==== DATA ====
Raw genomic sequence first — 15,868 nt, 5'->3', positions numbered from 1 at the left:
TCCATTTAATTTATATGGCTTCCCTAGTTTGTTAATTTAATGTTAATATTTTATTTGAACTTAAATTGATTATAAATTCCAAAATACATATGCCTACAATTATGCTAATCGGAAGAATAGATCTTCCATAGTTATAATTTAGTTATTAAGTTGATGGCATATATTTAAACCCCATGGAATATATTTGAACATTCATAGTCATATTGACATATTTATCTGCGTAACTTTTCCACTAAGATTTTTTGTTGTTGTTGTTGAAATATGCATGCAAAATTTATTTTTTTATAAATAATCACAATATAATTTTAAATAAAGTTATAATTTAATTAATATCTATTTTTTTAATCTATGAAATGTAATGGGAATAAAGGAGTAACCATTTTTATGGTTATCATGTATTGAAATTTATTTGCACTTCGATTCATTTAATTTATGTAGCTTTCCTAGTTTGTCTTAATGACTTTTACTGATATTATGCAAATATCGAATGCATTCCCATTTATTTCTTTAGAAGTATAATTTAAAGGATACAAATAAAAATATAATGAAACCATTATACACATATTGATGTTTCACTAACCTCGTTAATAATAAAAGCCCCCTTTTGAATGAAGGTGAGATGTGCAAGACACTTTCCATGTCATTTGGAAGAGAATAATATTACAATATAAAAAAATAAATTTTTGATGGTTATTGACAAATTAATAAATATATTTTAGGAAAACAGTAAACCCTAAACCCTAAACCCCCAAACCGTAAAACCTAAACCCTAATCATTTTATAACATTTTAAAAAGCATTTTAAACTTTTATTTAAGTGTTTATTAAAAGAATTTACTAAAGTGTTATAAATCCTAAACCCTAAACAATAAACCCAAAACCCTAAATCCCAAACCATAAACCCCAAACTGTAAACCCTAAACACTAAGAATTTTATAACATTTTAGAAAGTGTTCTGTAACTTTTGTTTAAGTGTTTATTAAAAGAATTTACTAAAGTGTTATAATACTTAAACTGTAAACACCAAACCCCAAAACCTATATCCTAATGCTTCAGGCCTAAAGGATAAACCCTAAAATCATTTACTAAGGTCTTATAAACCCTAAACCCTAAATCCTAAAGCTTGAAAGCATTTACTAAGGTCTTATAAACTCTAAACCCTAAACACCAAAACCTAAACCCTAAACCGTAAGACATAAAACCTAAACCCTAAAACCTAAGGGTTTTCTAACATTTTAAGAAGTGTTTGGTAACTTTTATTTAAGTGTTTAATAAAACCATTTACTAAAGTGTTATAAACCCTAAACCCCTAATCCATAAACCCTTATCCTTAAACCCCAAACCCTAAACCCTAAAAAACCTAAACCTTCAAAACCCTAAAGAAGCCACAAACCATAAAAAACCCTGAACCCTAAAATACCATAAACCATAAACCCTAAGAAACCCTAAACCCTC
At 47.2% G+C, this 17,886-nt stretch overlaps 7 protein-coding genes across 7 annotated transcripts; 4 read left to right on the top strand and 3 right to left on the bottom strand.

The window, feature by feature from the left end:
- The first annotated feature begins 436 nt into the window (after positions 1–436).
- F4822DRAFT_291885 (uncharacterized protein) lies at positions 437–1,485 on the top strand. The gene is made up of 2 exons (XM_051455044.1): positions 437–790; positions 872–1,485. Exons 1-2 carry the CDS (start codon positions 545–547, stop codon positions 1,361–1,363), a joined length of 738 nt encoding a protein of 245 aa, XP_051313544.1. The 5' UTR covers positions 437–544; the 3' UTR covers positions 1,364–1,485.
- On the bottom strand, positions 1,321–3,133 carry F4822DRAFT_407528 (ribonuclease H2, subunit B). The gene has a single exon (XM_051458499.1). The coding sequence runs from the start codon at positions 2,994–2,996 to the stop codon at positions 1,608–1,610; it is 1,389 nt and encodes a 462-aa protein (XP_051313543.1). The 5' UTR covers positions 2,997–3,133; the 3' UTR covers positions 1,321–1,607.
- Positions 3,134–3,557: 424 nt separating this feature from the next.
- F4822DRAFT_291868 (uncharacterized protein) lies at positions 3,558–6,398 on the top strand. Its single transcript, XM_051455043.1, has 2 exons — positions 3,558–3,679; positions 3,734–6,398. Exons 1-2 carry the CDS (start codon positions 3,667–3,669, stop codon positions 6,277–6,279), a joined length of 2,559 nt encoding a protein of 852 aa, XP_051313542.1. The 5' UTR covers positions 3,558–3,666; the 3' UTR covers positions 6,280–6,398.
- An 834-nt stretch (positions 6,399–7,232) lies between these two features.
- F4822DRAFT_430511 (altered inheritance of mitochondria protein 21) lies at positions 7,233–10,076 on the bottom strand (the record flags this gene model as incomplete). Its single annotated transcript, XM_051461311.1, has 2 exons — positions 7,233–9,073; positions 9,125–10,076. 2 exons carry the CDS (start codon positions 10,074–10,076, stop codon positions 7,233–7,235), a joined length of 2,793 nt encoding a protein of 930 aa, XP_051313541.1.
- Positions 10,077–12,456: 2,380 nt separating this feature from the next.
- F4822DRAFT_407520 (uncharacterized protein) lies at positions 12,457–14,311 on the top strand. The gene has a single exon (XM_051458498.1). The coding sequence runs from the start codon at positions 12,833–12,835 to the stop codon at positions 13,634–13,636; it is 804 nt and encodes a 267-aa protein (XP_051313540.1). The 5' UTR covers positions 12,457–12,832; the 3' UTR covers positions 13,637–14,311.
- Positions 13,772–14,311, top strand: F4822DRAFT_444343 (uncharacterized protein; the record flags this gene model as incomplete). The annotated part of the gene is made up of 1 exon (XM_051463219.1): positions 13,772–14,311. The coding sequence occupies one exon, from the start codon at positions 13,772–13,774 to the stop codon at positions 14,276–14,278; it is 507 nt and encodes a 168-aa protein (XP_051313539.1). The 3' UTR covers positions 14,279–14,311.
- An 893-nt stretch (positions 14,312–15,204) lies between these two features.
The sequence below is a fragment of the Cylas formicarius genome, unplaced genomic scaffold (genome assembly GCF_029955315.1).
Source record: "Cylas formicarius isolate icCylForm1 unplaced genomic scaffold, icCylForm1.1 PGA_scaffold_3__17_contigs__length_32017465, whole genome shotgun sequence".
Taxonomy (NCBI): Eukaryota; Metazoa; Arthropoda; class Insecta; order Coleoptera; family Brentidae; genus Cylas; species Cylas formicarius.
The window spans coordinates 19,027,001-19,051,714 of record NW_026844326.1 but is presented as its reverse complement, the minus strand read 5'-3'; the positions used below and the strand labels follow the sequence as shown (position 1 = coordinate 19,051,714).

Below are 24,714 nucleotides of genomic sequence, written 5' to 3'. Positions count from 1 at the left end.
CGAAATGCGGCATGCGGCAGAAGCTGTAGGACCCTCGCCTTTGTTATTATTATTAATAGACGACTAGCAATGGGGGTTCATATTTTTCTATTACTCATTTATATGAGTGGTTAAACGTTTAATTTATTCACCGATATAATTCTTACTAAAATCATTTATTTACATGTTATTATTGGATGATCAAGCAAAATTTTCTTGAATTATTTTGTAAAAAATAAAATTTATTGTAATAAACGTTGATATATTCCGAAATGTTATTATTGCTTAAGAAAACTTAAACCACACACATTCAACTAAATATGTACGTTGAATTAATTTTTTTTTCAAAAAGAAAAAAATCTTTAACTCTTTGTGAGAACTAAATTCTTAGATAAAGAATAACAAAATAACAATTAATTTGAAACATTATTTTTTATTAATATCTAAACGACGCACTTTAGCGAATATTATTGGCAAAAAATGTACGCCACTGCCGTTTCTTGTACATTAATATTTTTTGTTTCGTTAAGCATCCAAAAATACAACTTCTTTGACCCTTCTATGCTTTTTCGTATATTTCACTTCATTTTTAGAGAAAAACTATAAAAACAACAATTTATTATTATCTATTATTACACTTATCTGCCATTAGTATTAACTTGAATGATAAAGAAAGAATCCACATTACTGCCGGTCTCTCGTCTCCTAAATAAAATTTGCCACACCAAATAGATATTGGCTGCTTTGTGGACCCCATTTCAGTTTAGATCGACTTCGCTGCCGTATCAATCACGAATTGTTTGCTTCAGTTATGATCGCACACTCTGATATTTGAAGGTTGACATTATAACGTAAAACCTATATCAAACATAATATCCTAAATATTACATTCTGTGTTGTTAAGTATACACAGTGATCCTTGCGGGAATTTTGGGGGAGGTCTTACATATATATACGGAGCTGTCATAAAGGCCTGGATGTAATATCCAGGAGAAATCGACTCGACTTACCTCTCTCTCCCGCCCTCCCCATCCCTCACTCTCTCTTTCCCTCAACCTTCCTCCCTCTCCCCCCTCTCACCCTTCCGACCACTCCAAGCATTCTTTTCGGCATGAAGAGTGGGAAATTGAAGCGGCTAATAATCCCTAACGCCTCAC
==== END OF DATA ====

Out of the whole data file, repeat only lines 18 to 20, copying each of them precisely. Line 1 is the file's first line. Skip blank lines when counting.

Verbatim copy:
Taxonomy (NCBI): Eukaryota; Metazoa; Arthropoda; class Insecta; order Coleoptera; family Brentidae; genus Cylas; species Cylas formicarius.
The window spans coordinates 19,027,001-19,051,714 of record NW_026844326.1 but is presented as its reverse complement, the minus strand read 5'-3'; the positions used below and the strand labels follow the sequence as shown (position 1 = coordinate 19,051,714).

Below are 24,714 nucleotides of genomic sequence, written 5' to 3'. Positions count from 1 at the left end.